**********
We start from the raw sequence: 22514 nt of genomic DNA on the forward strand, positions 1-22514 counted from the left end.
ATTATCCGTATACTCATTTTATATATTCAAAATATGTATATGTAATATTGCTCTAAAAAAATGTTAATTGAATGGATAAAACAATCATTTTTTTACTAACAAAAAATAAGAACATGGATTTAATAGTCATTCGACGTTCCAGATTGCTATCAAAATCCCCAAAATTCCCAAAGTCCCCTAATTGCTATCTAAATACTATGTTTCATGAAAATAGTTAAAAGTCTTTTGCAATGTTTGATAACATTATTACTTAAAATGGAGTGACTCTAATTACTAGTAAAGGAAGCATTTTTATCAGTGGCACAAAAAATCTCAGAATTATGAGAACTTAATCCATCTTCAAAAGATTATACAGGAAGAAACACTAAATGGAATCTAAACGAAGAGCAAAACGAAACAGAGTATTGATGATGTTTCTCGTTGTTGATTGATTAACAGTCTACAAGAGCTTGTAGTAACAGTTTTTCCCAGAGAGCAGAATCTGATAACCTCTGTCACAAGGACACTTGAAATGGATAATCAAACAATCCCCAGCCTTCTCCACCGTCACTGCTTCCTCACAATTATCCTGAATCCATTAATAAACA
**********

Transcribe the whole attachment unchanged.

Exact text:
We start from the raw sequence: 22514 nt of genomic DNA on the forward strand, positions 1-22514 counted from the left end.
ATTATCCGTATACTCATTTTATATATTCAAAATATGTATATGTAATATTGCTCTAAAAAAATGTTAATTGAATGGATAAAACAATCATTTTTTTACTAACAAAAAATAAGAACATGGATTTAATAGTCATTCGACGTTCCAGATTGCTATCAAAATCCCCAAAATTCCCAAAGTCCCCTAATTGCTATCTAAATACTATGTTTCATGAAAATAGTTAAAAGTCTTTTGCAATGTTTGATAACATTATTACTTAAAATGGAGTGACTCTAATTACTAGTAAAGGAAGCATTTTTATCAGTGGCACAAAAAATCTCAGAATTATGAGAACTTAATCCATCTTCAAAAGATTATACAGGAAGAAACACTAAATGGAATCTAAACGAAGAGCAAAACGAAACAGAGTATTGATGATGTTTCTCGTTGTTGATTGATTAACAGTCTACAAGAGCTTGTAGTAACAGTTTTTCCCAGAGAGCAGAATCTGATAACCTCTGTCACAAGGACACTTGAAATGGATAATCAAACAATCCCCAGCCTTCTCCACCGTCACTGCTTCCTCACAATTATCCTGAATCCATTAATAAACA